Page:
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Monday, 23 March 2015

Garden

The earliest known decorative gardens were in ancient Egypt around 1500 BC.

In Ancient Persia, perfume was a sign of rank. In the backyards of homes belonging to the wealthy, one could find exquisite gardens holding jasmine, lilacs, violets, and the famous red rose.

The Hanging Gardens of Babylon were constructed by Nebuchadnezzar, the ruler of Babylonia to please his favorite wife, Amytis in around 570BC. Great terraces of masonry were built one on top of the other. On these were planted gardens of tropical flowers and trees and avenues of palms. They were irrigated by water pumped from the Euphrates River. Nebuchadnezzar and his queen could sit in the shade and look down upon the beauties of the city. They were one of the Wonders of the Ancient World.

Covent Garden was originally the market garden for the convent of Westminster Abbey. Referred to as "the garden of the Abbey and Convent", and later "the Covent Garden", it was seized by Henry VIII and granted to the Earls of Bedford in 1552.

Covent Garden on the "Woodcut" map of the 1560s, with surrounding wall marked in green

In the 6th century BC, King Nebuchadnezzar built the Hanging Gardens of Babylon to please and console his favorite wife, Amytis. Great terraces of masonry were built one on top of the other. On these were planted gardens of tropical flowers and trees and avenues of palms. They were irrigated by water pumped from the Euphrates River.

By 1400 Domestic garden plots were common in even the most densely populated English cities, and almost always contained at least one fruit tree. Among the fruits grown were apple, cherry, peach, pear, plum and quince. Apples were often preserved in honey or sugar.

King Henry VIII created the The Privy Garden of the Palace of Whitehall, a large enclosed space in Westminster, London,in the mid-1540. It continued to be used as a pleasure garden by the Tudor and Stuart monarchs of England for the next 150 years.

The Privy Garden of the Palace of Whitehall had a screen installed to ensure that passers by would not see the King of England in his bathtub.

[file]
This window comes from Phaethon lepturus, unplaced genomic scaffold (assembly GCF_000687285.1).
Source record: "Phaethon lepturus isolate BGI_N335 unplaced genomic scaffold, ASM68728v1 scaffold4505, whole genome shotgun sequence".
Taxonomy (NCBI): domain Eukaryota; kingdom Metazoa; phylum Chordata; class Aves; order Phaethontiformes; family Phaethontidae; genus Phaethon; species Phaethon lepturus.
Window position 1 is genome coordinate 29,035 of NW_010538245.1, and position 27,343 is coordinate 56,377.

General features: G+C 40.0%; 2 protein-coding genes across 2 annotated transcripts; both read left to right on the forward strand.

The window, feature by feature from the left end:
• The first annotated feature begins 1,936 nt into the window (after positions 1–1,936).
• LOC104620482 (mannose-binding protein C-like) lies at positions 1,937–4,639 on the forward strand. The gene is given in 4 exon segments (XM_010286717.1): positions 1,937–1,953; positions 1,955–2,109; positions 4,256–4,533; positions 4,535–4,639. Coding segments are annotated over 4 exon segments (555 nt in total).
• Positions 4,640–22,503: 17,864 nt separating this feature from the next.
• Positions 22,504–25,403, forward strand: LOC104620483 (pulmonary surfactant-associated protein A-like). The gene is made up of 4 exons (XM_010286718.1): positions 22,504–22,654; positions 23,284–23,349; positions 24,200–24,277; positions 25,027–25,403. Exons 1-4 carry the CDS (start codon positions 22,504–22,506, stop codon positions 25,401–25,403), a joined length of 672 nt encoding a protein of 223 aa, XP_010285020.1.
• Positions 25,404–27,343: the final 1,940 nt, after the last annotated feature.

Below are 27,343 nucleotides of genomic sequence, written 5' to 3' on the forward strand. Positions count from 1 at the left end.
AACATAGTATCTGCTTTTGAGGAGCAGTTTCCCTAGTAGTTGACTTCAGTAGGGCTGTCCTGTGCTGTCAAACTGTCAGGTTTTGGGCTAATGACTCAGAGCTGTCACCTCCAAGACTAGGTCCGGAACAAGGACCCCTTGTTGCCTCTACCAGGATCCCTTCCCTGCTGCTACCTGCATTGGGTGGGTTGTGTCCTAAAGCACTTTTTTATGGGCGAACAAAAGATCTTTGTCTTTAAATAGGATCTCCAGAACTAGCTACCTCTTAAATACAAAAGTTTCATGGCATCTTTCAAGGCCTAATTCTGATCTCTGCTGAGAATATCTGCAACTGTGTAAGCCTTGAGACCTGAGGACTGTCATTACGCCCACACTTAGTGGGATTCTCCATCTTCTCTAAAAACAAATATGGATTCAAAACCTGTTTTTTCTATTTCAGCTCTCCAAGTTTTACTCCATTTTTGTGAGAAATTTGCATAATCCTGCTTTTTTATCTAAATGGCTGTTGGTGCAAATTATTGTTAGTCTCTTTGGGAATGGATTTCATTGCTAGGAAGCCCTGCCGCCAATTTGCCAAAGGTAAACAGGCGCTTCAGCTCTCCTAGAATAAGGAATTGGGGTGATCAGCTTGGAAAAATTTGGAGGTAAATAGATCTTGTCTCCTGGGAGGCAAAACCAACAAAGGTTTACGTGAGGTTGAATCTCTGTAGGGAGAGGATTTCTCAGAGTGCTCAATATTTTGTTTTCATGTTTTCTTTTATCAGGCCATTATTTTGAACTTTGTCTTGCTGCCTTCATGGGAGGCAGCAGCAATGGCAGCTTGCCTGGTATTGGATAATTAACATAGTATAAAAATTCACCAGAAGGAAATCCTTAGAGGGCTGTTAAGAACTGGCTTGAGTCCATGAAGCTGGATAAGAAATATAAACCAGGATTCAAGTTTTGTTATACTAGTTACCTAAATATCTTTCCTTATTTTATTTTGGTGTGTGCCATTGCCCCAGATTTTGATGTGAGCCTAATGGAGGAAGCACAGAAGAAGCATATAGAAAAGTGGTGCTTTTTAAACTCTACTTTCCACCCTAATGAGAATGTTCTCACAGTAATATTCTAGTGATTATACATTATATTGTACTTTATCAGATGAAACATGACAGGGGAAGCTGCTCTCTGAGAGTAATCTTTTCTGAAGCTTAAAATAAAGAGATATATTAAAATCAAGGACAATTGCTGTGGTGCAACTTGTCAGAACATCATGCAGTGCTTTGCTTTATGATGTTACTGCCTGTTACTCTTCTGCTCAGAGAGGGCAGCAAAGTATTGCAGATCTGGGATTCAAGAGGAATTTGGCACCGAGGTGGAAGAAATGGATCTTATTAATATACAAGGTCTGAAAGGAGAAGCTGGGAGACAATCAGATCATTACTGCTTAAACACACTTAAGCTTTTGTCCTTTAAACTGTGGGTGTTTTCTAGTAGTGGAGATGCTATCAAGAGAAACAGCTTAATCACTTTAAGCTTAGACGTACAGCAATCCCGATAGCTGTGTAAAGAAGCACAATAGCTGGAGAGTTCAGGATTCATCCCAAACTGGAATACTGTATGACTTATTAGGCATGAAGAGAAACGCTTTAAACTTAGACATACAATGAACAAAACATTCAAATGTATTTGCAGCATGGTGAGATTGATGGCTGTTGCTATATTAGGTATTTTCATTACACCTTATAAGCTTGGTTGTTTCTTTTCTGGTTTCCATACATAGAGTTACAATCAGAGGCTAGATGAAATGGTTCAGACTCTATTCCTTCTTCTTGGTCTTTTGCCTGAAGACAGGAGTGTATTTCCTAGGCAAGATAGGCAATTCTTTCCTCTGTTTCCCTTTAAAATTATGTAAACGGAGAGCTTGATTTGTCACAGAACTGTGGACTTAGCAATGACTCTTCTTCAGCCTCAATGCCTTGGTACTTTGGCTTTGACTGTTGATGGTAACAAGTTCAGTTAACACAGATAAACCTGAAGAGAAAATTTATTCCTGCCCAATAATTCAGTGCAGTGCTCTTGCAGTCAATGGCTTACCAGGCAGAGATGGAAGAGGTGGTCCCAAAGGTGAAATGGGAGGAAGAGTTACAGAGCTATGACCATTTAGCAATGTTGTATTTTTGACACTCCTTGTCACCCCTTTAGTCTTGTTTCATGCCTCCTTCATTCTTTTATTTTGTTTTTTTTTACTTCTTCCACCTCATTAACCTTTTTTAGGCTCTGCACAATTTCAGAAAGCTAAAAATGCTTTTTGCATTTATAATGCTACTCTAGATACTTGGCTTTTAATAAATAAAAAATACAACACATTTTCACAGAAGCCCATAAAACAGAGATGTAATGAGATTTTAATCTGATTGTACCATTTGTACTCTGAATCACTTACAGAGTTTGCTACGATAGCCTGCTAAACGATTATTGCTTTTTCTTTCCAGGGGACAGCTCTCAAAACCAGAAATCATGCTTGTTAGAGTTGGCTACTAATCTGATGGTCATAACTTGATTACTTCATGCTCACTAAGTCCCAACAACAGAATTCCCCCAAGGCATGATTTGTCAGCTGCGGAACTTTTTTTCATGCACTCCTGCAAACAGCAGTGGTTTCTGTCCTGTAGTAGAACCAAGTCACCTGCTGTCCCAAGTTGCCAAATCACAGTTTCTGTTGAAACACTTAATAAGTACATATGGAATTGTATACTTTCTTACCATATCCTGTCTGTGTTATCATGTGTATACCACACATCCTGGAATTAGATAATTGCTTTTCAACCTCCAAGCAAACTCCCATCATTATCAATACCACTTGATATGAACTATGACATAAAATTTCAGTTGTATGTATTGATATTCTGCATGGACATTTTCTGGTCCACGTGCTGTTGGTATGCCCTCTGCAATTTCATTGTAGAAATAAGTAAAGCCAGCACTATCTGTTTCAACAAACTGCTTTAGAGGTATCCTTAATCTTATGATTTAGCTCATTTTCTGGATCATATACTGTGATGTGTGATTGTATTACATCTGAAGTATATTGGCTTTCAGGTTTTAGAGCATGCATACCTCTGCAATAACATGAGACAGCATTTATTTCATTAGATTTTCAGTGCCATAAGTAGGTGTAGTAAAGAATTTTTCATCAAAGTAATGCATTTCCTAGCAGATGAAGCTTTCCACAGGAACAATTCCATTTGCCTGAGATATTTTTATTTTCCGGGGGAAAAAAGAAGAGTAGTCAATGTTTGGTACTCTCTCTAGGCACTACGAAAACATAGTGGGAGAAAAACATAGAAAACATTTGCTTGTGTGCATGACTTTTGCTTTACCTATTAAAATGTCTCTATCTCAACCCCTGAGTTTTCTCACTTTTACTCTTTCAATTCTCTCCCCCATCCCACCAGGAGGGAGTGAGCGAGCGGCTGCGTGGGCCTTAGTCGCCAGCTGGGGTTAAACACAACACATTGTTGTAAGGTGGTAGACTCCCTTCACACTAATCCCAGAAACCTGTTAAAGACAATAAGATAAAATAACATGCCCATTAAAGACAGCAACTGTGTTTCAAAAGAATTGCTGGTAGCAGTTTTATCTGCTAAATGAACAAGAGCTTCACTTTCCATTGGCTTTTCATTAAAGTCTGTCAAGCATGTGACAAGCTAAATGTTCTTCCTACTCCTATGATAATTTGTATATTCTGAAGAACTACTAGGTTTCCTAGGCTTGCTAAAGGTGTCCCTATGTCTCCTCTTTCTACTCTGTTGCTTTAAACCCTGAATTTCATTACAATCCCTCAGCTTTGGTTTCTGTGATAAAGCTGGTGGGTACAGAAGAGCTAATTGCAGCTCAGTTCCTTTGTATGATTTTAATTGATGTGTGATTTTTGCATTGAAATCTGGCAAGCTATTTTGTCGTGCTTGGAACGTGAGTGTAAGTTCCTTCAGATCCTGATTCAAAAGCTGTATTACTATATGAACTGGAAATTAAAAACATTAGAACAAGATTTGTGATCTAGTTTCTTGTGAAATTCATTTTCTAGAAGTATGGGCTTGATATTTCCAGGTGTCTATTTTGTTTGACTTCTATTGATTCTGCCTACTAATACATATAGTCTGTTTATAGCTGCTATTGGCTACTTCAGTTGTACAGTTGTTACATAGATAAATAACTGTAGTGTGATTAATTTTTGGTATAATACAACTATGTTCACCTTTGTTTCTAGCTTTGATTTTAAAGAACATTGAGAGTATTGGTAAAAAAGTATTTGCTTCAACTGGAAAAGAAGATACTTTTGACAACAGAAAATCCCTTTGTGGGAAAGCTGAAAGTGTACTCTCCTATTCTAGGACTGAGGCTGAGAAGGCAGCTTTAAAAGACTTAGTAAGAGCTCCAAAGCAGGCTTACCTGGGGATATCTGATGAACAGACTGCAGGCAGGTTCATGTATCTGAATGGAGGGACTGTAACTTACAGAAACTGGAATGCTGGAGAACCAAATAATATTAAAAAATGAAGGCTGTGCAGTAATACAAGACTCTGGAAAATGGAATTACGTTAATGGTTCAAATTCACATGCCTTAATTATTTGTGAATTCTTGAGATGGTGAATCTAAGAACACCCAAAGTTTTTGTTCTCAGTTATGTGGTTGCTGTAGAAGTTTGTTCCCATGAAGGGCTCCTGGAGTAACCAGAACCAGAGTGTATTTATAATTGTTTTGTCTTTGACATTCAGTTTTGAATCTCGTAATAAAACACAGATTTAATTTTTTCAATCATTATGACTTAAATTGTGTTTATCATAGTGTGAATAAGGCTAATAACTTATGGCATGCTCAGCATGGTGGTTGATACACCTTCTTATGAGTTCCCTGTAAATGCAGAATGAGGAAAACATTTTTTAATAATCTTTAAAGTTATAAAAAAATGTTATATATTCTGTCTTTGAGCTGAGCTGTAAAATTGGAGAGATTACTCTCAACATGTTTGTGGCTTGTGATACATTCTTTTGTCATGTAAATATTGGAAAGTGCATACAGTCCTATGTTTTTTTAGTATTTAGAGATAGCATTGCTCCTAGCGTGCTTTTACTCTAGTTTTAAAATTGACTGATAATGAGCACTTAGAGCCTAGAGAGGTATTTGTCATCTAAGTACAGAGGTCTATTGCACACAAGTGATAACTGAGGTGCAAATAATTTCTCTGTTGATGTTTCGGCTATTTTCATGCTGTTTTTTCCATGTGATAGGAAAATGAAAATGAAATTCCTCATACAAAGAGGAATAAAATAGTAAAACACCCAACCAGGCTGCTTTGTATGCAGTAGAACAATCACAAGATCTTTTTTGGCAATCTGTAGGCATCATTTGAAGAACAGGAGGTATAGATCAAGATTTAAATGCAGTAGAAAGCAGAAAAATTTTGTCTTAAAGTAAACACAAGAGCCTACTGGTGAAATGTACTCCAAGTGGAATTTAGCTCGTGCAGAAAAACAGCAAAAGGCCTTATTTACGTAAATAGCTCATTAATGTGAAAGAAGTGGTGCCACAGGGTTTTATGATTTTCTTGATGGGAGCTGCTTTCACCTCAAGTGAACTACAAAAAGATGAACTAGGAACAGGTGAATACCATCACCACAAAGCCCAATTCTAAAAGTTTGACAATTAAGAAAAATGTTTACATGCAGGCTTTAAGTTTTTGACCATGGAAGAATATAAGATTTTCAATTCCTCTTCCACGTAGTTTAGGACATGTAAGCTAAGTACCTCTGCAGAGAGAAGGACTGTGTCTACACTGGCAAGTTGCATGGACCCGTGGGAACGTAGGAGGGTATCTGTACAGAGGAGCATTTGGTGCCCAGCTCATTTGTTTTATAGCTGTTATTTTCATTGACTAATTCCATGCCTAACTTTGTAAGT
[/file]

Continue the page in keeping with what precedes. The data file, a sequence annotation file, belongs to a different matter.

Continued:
Queen Elizabeth I of England was fond of her gardens, which featured large portions of well-scythed and manually-maintained lawns. However, manually-kept lawns were the preserve of the very wealthy.in Elizabethan times.

William and Mary introduced the concept of house and garden with their rebuilt Hampton Court Palace Garden. When they arrived in England, the royal couple brought with them a team of Dutch gardeners and started a new, formal fashion in style. Queen Mary in particular was a very keen horticulturist.

Willam and Mary introduced a Dutch style of formal garden characterized by walks decorated by leaden statuettes and yew hedges clipped into fantastic shapes.

Willam and Mary lived mostly in Hampton Court and were not too put out when one of the maid servants they had bought with them from Holland set fire to Whitehall Palace and burned most of it down, including the privy garden.

Winston Churchill created with his own hands the garden walls, rockery and waterworks at Chartwell. (He was a fine bricklayer).

The world’s biggest garden is the Dubai Miracle Garden with over 45 million flowers in bloom.

The largest botanical garden in the world, Kew Gardens in London, England, is home to the most extensive collection of genetic plant material. They also employ more than 300 full-time staff in a medical research department.

Kew Gardens

Tyler, Texas contains the world's largest rose garden: 22 acres with over 38,000 rose bushes and more than 500 varieties of rose.

Source Mesopotamia by Britannica Educational Publishing

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